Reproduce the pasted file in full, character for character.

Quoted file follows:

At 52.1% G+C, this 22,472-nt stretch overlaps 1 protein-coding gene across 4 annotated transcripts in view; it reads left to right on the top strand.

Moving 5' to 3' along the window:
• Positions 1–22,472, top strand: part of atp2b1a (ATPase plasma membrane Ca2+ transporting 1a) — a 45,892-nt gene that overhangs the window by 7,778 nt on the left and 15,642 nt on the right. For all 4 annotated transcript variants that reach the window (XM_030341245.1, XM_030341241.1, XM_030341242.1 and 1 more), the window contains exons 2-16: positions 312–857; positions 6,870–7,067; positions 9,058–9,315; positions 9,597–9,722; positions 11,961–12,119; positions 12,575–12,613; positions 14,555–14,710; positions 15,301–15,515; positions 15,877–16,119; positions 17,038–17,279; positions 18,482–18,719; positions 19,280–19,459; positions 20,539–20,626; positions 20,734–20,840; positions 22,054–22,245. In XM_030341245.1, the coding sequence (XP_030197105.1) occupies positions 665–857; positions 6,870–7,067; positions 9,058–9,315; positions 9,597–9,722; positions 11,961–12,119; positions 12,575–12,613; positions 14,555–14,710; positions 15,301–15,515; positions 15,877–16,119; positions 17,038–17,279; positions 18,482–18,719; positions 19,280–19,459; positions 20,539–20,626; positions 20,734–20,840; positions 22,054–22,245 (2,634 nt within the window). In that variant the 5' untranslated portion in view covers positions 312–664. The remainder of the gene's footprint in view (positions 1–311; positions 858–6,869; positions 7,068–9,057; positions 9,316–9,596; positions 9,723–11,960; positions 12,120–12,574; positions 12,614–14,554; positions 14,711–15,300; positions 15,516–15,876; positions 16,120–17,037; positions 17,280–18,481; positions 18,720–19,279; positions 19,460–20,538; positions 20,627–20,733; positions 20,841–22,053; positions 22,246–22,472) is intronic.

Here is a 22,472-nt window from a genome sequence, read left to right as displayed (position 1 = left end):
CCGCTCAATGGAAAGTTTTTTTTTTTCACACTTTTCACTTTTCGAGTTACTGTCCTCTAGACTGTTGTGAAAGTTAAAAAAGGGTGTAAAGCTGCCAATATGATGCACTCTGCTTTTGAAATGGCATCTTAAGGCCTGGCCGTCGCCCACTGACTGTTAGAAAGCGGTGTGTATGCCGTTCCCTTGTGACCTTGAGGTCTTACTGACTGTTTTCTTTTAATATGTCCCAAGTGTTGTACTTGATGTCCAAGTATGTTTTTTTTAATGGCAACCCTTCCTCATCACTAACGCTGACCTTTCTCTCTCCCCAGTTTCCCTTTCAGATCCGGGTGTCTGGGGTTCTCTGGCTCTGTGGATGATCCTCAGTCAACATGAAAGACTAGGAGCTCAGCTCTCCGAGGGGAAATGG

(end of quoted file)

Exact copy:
At 52.1% G+C, this 22,472-nt stretch overlaps 1 protein-coding gene across 4 annotated transcripts in view; it reads left to right on the top strand.

Moving 5' to 3' along the window:
• Positions 1–22,472, top strand: part of atp2b1a (ATPase plasma membrane Ca2+ transporting 1a) — a 45,892-nt gene that overhangs the window by 7,778 nt on the left and 15,642 nt on the right. For all 4 annotated transcript variants that reach the window (XM_030341245.1, XM_030341241.1, XM_030341242.1 and 1 more), the window contains exons 2-16: positions 312–857; positions 6,870–7,067; positions 9,058–9,315; positions 9,597–9,722; positions 11,961–12,119; positions 12,575–12,613; positions 14,555–14,710; positions 15,301–15,515; positions 15,877–16,119; positions 17,038–17,279; positions 18,482–18,719; positions 19,280–19,459; positions 20,539–20,626; positions 20,734–20,840; positions 22,054–22,245. In XM_030341245.1, the coding sequence (XP_030197105.1) occupies positions 665–857; positions 6,870–7,067; positions 9,058–9,315; positions 9,597–9,722; positions 11,961–12,119; positions 12,575–12,613; positions 14,555–14,710; positions 15,301–15,515; positions 15,877–16,119; positions 17,038–17,279; positions 18,482–18,719; positions 19,280–19,459; positions 20,539–20,626; positions 20,734–20,840; positions 22,054–22,245 (2,634 nt within the window). In that variant the 5' untranslated portion in view covers positions 312–664. The remainder of the gene's footprint in view (positions 1–311; positions 858–6,869; positions 7,068–9,057; positions 9,316–9,596; positions 9,723–11,960; positions 12,120–12,574; positions 12,614–14,554; positions 14,711–15,300; positions 15,516–15,876; positions 16,120–17,037; positions 17,280–18,481; positions 18,720–19,279; positions 19,460–20,538; positions 20,627–20,733; positions 20,841–22,053; positions 22,246–22,472) is intronic.

Here is a 22,472-nt window from a genome sequence, read left to right as displayed (position 1 = left end):
CCGCTCAATGGAAAGTTTTTTTTTTTCACACTTTTCACTTTTCGAGTTACTGTCCTCTAGACTGTTGTGAAAGTTAAAAAAGGGTGTAAAGCTGCCAATATGATGCACTCTGCTTTTGAAATGGCATCTTAAGGCCTGGCCGTCGCCCACTGACTGTTAGAAAGCGGTGTGTATGCCGTTCCCTTGTGACCTTGAGGTCTTACTGACTGTTTTCTTTTAATATGTCCCAAGTGTTGTACTTGATGTCCAAGTATGTTTTTTTTAATGGCAACCCTTCCTCATCACTAACGCTGACCTTTCTCTCTCCCCAGTTTCCCTTTCAGATCCGGGTGTCTGGGGTTCTCTGGCTCTGTGGATGATCCTCAGTCAACATGAAAGACTAGGAGCTCAGCTCTCCGAGGGGAAATGG